Browns Heinz Horrors Football

In this Dec. 29, 2013, file photo, Cleveland Browns running back Edwin Baker (27) loses his helmet as he is tackled by Pittsburgh Steelers strong safety Will Allen (20) in the third quarter of an NFL football game in Pittsburgh. The Steelers won 20-7. Whether playing in Three Rivers Stadium or at Heinz Field, most of Cleveland's trips down the Turnpike and across the Pennsylvania state line have not gone well. The Browns are just 6-41 on their visits to the Steel City since 1970. (AP Photo/Don Wright, File)

CLEVELAND (AP) — The Browns have been pitiful in Pittsburgh — for half a century.

Whether playing in old Three Rivers Stadium or at Heinz Field, with its tricky winds and rowdy, towel-twirling fans, most of Cleveland's trips down the Turnpike and across the Pennsylvania state line over the past five decades have not ended well.

The Browns are 6-41 in visits to the Steel City since 1970.

That haunted history of failure isn't scaring Baker Mayfield.

"We are not worried about the past," said the Browns quarterback, who is dealing with bruised ribs. "We are worried about right now."

Off to their best start in 26 years, the Browns (4-1) carry a 16-game losing streak into Pittsburgh for Sunday's matchup against the unbeaten Steelers (4-0), who will be seeing sensational defensive end Myles Garrett in person for the first time since he clobbered quarterback Mason Rudolph over the head with a swung helmet last November.

Garrett's appearance only adds spice to a rivalry not needing any extra salt. Although it's been lopsided for a while, there's plenty of history and bad blood between the cities and their fans.

The Browns are one of the NFL's surprise teams this season. The Steelers are, well, the Steelers. They're 4-0 for the first time since 1979.

Although he's an absurd 23-2-1 in his career against Cleveland, Pittsburgh quarterback Ben Roethlisberger knows better than to overlook the Browns.

"A lot of those guys — I looked at their roster today, they only have two guys that have 10 years of experience in the league," Roethlisberger said. "It's not like these guys have been playing us for years and years and years and worrying about how many times the Steelers have won.

"That's not what it's about. It's a new season, new teams, and they're a really good football team."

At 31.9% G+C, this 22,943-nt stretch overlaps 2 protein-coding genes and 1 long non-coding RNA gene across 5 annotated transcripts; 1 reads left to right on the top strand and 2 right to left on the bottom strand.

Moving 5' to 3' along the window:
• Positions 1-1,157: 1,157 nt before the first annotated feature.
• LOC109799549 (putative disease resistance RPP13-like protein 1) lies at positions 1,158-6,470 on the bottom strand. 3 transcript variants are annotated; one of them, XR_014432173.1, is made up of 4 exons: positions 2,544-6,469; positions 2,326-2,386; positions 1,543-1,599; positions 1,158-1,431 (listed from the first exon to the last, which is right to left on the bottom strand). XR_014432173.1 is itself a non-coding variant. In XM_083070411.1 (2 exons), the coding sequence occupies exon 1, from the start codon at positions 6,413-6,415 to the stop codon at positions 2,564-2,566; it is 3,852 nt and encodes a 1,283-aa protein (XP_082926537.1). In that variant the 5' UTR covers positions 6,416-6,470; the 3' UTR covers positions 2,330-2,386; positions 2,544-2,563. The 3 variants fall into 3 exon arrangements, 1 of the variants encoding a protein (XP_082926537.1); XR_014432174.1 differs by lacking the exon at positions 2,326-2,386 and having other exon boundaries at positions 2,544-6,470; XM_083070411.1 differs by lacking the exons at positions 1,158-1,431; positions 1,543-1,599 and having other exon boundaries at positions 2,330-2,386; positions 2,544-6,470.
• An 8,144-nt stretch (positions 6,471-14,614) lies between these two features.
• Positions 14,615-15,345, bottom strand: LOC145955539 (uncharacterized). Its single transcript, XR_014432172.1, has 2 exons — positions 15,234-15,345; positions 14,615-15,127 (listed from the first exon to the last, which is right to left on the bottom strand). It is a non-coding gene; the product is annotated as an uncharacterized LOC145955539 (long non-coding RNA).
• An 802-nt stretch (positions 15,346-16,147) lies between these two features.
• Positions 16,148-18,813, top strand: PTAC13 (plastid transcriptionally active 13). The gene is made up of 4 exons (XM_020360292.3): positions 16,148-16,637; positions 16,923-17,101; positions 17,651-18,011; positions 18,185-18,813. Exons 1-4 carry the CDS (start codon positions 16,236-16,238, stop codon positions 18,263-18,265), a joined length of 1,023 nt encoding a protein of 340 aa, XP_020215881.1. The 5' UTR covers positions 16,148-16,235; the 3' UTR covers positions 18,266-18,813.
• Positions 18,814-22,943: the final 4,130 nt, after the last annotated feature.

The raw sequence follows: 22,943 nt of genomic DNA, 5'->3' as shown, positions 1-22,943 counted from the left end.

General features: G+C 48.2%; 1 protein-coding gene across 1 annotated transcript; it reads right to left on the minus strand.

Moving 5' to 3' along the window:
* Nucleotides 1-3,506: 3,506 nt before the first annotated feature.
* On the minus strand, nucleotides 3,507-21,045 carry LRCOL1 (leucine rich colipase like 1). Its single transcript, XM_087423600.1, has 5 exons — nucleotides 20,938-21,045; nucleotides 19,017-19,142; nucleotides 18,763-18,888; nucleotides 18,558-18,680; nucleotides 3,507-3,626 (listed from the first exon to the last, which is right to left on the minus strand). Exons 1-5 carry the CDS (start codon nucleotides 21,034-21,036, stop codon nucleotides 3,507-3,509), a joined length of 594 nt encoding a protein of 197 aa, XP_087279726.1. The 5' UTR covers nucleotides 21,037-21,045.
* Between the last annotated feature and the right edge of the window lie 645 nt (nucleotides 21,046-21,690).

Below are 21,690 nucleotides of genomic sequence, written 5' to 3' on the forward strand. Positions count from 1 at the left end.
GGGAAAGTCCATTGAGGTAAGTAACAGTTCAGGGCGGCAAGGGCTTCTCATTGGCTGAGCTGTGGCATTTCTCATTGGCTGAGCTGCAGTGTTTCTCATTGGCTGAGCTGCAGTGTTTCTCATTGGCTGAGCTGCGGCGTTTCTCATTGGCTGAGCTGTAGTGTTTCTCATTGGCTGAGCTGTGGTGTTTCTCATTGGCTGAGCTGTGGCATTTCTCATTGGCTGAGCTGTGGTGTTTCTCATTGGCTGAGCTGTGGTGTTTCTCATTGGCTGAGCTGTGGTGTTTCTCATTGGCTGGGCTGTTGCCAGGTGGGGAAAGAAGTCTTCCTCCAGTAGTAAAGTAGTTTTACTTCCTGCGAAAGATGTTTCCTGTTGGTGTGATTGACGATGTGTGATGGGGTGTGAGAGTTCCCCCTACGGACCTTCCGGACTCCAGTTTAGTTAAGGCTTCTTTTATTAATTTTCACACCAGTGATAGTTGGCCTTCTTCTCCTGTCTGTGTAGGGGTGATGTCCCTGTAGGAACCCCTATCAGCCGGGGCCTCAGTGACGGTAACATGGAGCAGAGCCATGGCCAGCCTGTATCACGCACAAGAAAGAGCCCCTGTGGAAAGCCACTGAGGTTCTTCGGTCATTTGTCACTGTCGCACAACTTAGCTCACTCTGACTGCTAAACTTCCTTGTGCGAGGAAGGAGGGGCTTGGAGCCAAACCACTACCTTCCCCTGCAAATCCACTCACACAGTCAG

This will be the first taste of Browns-Steelers for tight end Austin Hooper after coming to Cleveland from Atlanta, where he experienced another of the NFL's nastier rivalries.

"Falcons-Saints," he said. "That would be a good one. You get all the fans in New Orleans fresh off Bourbon Street in there."

Of course, there will be only 5,500 fans — and not the usual 68,000 — on hand on Sunday because of COVID-19 restrictions, and Browns coach Kevin Stefanski wasn't sure if that would benefit Garrett and his teammates.

"It is hard for me to say," he said. "I do know this: in our building, I heard all 12,000 of them."

The Browns' long losing skid at Heinz extends back to 2003, when quarterback Tim Couch had one of his finest moments in an orange helmet while leading Cleveland to a 33-13 win.

It's been putrid in Pittsburgh since as the Browns have dropped 16 straight and gone 2-18 overall in their archrival's hostile home since returning as an expansion team in 1999. Surprisingly, one of that awful Cleveland team's two wins that season was a last-second, 16-15 victory at Pittsburgh.

They've had plenty of close calls, with three of Cleveland's past five losses at Heinz coming by four points or fewer.

There could be plenty of reasons why the Browns have struggled in Pittsburgh, but Pro Bowl guard Joel Bitonio said there's a basic bottom line.

"No. 1 is that they are a good team," Bitonio said. "They have good players, they have a great defense, Big Ben and company on offense. And it is just a different atmosphere. You go down there and the fans do a good job of getting loud. It is kind of on the river right there, you get the wind coming in.

"I think kickers kind of think about that kind of stuff. But from a player's perspective, it is just another game. I think the No. 1 thing for home-field advantage is, is your team good? And then they have a pretty good team over there."

Before their horrors at Heinz began 17 years ago, the Browns had a 16-game losing streak from 1970 to 1986 at Pittsburgh. Once they finally ended a slide many Cleveland fans viewed as a jinx, the Browns won three in a row at Three Rivers, capped by a 51-0 blowout in the 1989 season opener.

A win this week could do wonders for these Browns.

"Obviously, division games are always meaningful for us, but they are undefeated and we are 4-1," Mayfield said. "It is an extremely important game, but that is because it is the next one. We have to handle it that way, and we are on the road in somebody else's house."

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